4. I am being extremely generous and giving it a 5; my initial reaction was to give it a 1. I actually really enjoyed the first two-thirds of the episode, with the gathering at the Dragonpit allowing the reunion between a lot of characters and some interesting stuff happened. Then it all went to pieces. + Euron pretending to flee when really he had an alternative plan was cool. + Cersei pretending to acquiesce then really not doing so was in-character. Good to see Jaime leave her at last. Although, it was a bit odd that she didn't have Gregor kill Tyrion, given how willing she was to murder people at the end of last season, including family members who weren't even her enemy. + Jon being overly loyal and honest and honourable thus causing trouble is also in character. + Glad the supposed spoiler about Cersei losing her baby wasn't true. ----- By far the worst bit was my favourite character Littlefinger out of nowhere being put on trial and in a Kangaroo Court being murdered by Sandra who he had saved at least twice and done his best to help her and give good advice. All his crimes, revealed by Bran ex machina, were years in the past. (I thought even making him take the black would be too harsh.) This whole scene was sickening. Please someone kill Sandra off early next season! Preferably Arya too. I was prepared to reduce the mark for this episode by 5 just because of this. - Sandra and Arya having been at odds all their lives, especially in the previous few episodes, magically turn into BFFs. - Theon implausibly wins a fight against a tough Ironborn fighter and this act makes the rest of the Ironborn instantly and simultaneously change their minds and go and rescue Yara who is conveniently apparently still alive. I guess violence really is the answer to everything. - Jon's real name is Aegon? Doesn't Rheagar already have a son of that name? And remember these are writers who renamed other characters in earlier seasons simply to avoid duplicating names. - Just a minor nitpick, but Rheagar, who's supposed to be ridiculously handsome (even Cersei considers him outshining Jaime by a mile), looked suspiciously like Viserys. - Jon/Dany, ugh! And I'm not referring at all to them being unknowingly aunt and nephew. Having gone on and on about honour early in the episode, Jon then immediately dishonours himself and risks fathering a bastard (the very thing he said he would never do in season #1) by sleeping with a highborn outside of marriage. This scene came out of nowhere, there was no build-up, just wham, bam, Terrible. Dany has already shown a propensity to sleep around; does she know she's sleeping with a corpse? - Apparently Viserion can now breathe ice. How ice can destroy the Wall instead of making it even more frozen is beyond me.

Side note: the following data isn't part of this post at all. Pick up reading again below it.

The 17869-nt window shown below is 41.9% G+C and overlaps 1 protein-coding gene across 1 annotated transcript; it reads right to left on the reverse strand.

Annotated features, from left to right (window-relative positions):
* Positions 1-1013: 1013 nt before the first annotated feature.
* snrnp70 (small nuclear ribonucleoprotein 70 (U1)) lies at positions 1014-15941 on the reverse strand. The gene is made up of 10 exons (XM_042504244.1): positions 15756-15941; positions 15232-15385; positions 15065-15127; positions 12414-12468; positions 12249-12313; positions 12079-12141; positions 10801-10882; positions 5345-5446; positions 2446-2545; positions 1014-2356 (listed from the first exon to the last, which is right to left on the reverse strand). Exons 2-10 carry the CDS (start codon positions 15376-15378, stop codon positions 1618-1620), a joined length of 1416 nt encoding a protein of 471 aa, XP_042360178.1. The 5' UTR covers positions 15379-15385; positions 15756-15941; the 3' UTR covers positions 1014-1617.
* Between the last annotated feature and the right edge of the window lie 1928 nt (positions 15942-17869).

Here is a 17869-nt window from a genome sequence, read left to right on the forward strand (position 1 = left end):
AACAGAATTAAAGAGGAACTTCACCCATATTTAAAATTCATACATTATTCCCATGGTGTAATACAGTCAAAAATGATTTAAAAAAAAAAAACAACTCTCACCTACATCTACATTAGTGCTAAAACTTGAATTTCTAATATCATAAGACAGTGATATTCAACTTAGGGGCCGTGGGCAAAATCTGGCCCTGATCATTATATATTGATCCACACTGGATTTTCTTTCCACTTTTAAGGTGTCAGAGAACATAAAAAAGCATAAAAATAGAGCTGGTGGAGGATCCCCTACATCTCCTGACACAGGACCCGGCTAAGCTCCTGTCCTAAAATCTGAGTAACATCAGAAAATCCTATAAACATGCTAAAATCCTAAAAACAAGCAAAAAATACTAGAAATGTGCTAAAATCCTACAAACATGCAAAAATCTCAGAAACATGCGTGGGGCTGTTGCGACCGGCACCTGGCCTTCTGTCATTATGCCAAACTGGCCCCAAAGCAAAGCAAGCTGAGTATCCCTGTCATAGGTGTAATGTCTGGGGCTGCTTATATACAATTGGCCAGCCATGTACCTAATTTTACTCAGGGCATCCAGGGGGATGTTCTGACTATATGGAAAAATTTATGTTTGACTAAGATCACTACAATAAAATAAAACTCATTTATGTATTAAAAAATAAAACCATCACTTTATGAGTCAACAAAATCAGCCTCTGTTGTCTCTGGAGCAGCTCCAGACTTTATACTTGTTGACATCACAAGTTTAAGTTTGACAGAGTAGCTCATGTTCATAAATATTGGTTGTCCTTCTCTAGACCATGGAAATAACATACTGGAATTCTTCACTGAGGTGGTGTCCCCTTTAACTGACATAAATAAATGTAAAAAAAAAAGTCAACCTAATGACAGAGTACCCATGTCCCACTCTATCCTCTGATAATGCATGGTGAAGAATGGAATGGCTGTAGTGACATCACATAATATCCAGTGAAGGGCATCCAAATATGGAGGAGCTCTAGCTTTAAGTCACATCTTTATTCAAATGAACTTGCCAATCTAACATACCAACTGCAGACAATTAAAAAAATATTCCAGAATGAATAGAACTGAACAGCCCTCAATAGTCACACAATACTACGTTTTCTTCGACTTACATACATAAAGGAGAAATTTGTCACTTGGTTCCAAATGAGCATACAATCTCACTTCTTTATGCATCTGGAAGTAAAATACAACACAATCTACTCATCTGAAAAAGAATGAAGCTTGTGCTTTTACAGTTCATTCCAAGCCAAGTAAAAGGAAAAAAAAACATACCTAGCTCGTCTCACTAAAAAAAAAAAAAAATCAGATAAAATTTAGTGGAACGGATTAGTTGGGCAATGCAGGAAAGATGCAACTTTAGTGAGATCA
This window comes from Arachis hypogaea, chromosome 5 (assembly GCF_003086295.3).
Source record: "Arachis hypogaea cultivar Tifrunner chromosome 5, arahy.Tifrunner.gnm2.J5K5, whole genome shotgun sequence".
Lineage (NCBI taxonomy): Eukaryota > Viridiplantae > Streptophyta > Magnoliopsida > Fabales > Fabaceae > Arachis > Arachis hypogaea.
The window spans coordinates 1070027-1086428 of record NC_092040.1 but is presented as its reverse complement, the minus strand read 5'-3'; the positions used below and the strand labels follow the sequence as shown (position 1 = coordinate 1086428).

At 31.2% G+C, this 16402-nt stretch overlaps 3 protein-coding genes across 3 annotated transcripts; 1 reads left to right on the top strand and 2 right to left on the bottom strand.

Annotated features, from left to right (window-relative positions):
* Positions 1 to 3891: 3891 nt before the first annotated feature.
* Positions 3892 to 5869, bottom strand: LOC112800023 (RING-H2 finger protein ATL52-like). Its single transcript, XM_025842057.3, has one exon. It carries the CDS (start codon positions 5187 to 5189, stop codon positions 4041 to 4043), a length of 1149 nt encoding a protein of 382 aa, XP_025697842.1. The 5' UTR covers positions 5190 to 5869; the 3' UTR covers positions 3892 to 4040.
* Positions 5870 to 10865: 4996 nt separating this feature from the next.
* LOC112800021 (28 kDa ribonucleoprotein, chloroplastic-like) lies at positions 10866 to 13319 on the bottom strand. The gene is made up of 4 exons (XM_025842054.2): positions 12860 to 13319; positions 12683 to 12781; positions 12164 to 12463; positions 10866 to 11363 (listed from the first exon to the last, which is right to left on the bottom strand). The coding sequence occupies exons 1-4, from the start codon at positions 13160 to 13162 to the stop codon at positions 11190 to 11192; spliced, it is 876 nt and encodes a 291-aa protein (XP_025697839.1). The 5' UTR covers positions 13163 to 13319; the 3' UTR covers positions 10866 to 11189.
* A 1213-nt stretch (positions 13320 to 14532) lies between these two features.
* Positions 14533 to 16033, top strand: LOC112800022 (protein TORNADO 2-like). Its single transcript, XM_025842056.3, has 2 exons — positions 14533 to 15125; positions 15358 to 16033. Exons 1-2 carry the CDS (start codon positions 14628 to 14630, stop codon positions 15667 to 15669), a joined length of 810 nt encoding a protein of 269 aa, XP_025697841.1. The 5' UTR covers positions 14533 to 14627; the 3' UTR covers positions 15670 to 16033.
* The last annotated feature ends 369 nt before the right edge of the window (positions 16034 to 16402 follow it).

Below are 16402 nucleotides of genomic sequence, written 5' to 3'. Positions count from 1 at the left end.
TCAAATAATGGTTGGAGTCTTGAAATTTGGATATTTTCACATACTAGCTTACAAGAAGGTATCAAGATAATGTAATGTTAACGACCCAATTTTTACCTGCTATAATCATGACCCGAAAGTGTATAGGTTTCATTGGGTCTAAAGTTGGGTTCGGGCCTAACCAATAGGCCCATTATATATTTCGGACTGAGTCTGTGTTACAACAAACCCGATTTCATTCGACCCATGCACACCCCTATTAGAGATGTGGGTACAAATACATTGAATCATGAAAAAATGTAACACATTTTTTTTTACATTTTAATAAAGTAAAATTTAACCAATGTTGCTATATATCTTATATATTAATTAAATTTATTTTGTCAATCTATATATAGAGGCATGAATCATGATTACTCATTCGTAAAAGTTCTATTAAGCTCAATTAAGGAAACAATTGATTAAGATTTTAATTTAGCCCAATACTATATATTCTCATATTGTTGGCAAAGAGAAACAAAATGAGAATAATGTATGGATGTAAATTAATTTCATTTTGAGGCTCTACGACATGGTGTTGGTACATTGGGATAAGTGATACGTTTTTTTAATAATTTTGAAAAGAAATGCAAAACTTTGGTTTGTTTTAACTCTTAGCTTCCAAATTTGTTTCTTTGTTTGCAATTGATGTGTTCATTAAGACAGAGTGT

5. I gave it a 3 - easily the worst episode yet this season, and worst episode to date. The only other episodes I gave a 3 were Battle of the Bastards, and Sons of the Harpy; the latter initially a 5 until it turned out that Barristan was magically dead next episode. There were only two bits I thought were kind-of cool: (1) Arya being suitably creepy with her faces, and (2) The Night King resurrecting the dead dragon as his steed. Otherwise: - Everything else Arya made no sense, I thought she acted like a complete moron in this episode, which she started doing in the previous episode. I thought Sandra explained herself perfectly well about being forced to write the letter yet Arya could not let it go and refused to listen. I don't buy the theory that Arya was only pretending this, to fool Littlefinger, because (1) Arya does not know much about LF at this stage, and (2) It's not like anyone's overhearing what Arya is saying. Also (3) Arya started behaving like this towards her sister before she ever saw the letter. I'm quite prepared to believe that it's (4) Arya was killed by the Waif offscreen in the episode 'No One' and this is really the Waif wearing Arya's face. - The Winterfell scenes felt like filler. Littlefinger (and Bran) continues to hardly be shown at all, in favour of those boring Stark sisters. Why did Sandra send Brienne away? I thought LF was advising her to keep her close as protection from Arya. Apparently it was so Brienne couldn't protect Arya from Sandra. - Unlike most episodes, I didn't find the dialogue in the Wight Hunt very interesting at all. The whole thing came across as pretty bland. - It is again blatantly obvious how all the important characters have thick plot armour, especially Jon. Of the ten who went on the expedition, the three extras are killed off plus Thoros, probably the least important named character there. - Dany travelling thousand miles in a few minutes with her dragons is a tad implausible. - For the second time, Benjen ex machina. The writers decide that they won't need him again so they have him killed off this time, even though he could easily have escaped too. There's no suspense when you know that Jon is going to be miraculously rescued again because he's the hero.